Mr. Chiavaroli’s Homemade Hospitality


A dinner in 2018. Credit: Chiavaroli

Williston students have off-campus options every weekend, from trips to the movies, the mall, Northampton, and any number of other exciting places. There’s one destination, however, that serves up a whole different, and tastier, experience.

Mr. Chiavaroli has been hosting dinners for nearly all of his professional teaching career. Twice every term, about six boarding students sign up, head out to Chiavaroli’s house in Hatfield, and eat a delicious, homemade Italian meal. [Dinners previous years took place at his former home, in Northampton.]

The informal get togethers take place at the history teacher’s house, located on a 10-acre farm complete with cows and chickens. The location is pastoral, the food is fantastic, and the whole experience gives students a taste of home.

“It was the best food I’ve ever had,” Campbell Nyarady, senior, said. “We had carbonara and other kinds of pasta. It was also fun to have a lively conversation about many topics, like soccer.” [Chiavaroli is the Boys Varsity Soccer coach.]

Sophomore Anne-Valerie Clitus, from Irvington, N.J., enjoyed the dinner she went to. She felt, for the night, part of Chiavaroli’s warm family, which includes his wife, Kathryn, and three-year-old son, Stefan.

“I absolutely loved the food, his family, and his farm, everything,” Anne-Valerie said.

Mr. Chiavaroli started to make delicious dishes for students because he wanted the kids, many of whom live far away from home, to get a break from their routine and get a taste of homemade food.

He was a boarding student at Choate Rosemary Hall and attended Kenyon College, in Gambier, Ohio. He remembers being a student, and “missing food at my house badly, so I want boarding students to feel relaxed by eating homemade food.”

Also, he said his dinners are a way for students to get out of the typical high school experience. “Visiting a teacher’s house and socializing with me as a person, not a teacher, is special,” he said. “It helps them to reset their mind and gives them energy.”

Chiavaroli said hosting these dinners is just another way, besides teaching and coaching, that he can reach out and make the boarding school experience unique for students. “The most important thing about teaching is the relationship with students,” he said. “Hosting them can show that I want to do something extra for them.”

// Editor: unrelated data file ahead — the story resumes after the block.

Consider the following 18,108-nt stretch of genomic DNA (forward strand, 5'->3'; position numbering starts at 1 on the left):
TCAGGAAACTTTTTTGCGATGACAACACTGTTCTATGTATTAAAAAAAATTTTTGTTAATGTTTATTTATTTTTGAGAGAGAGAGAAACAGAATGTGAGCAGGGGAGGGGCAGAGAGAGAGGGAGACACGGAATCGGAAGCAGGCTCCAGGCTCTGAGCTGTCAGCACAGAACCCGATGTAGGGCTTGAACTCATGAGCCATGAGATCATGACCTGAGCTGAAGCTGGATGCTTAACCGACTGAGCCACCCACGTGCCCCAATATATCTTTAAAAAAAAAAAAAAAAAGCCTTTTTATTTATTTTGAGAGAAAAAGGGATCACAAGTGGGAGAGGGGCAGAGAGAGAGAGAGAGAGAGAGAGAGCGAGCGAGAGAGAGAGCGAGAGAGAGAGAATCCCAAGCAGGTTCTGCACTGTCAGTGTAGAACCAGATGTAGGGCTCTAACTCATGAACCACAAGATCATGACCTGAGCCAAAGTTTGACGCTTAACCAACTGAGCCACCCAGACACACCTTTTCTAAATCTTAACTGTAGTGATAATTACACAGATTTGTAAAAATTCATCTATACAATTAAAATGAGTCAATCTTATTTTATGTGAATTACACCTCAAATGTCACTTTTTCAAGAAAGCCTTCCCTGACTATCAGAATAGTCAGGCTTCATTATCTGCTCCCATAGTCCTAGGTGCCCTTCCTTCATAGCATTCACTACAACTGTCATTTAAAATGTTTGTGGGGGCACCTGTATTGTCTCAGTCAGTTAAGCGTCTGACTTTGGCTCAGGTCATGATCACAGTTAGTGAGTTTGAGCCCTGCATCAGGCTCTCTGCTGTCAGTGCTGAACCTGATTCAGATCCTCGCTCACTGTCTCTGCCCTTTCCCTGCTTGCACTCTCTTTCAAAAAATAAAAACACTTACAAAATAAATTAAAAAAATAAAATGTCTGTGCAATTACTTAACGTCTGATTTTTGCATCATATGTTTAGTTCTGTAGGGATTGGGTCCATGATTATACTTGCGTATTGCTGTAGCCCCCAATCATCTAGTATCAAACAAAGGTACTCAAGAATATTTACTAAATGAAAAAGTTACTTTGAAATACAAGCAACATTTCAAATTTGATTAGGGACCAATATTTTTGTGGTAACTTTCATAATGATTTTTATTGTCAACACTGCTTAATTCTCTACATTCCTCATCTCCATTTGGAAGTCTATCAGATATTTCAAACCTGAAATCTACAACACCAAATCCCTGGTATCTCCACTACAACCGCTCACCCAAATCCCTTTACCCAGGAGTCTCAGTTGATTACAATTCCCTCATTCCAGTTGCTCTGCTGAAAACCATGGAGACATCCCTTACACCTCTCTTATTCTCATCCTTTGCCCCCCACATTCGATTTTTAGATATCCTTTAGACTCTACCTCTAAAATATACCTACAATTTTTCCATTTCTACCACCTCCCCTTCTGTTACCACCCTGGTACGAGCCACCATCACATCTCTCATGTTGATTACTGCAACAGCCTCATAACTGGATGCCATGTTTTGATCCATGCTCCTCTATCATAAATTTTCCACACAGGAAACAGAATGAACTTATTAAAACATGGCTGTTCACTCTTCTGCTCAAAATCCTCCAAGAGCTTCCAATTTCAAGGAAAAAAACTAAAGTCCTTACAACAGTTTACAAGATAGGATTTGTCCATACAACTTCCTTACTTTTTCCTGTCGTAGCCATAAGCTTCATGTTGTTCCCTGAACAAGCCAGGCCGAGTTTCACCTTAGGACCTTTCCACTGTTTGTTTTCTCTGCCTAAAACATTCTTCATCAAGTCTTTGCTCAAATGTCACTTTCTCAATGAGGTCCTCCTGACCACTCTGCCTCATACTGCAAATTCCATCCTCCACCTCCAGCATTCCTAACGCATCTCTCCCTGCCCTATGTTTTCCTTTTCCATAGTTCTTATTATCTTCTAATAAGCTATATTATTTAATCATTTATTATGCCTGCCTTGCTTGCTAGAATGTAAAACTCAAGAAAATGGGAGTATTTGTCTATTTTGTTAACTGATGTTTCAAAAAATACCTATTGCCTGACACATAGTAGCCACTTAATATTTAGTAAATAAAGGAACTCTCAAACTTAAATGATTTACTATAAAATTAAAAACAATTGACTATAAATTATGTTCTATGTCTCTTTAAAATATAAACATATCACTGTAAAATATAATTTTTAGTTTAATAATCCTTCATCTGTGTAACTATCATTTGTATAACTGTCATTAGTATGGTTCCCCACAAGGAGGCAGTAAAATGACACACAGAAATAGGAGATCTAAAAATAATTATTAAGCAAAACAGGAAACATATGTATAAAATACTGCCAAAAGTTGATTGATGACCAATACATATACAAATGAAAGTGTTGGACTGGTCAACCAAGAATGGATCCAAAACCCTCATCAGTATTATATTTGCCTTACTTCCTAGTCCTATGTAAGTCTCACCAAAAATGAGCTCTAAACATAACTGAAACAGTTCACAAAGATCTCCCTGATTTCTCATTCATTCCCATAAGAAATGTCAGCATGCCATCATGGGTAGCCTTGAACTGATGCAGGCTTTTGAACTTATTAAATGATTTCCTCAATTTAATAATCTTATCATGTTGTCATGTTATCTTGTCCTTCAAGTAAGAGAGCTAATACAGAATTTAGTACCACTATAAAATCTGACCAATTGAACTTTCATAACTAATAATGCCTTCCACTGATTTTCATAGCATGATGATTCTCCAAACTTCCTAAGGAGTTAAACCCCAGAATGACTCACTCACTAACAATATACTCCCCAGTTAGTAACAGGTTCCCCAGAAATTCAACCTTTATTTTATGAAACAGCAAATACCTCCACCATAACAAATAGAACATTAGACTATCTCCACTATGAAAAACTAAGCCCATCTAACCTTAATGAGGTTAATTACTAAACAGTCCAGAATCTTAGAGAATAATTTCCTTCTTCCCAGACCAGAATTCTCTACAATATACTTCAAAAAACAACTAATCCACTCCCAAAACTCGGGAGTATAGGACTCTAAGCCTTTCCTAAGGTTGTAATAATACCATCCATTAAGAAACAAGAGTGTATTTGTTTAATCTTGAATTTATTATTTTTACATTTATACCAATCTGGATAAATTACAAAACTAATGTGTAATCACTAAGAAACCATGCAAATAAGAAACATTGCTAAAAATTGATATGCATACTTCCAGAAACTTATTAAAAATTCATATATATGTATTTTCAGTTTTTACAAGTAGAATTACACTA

Chiavaroli first got the cooking bug while studying abroad in Italy in college. He started out cooking Italian food, and now he can tackle cuisine from all over the world, including French, Mexican, Chinese, Moroccan, Indian, and African dishes.

“Food is one of the best ways to sense different aspects of culture,” Chiavaroli said. “Students can ultimately live the lifestyle a little bit.”

In Italian and history classes while teaching at Choate, Chiavaroli would cook Italian food from a region where students were studying; as a treat, he gave his students food from a different region after every test.

His homemade dinners aren’t Chiavaroli’s only food-related trips; in World Civilization, he’s taken two classes on restaurant trips, one to Moti, a Persian restaurant in Amherst, and another to Glory of India, an Indian restaurant in Easthampton. Also, after the Africa unit, he cooked African food in the class and served it to students.

There’s more to the meals than just the food, however. When he was still living at home, Chiavaroli said his parents instilled in him a strong “table culture,” one in which his family always sat down to dinner together and proper manners and conversation were stressed.

“Table culture in my house was incredibly strong,” he said. “Even if we were fighting each other, we sat at a table together.”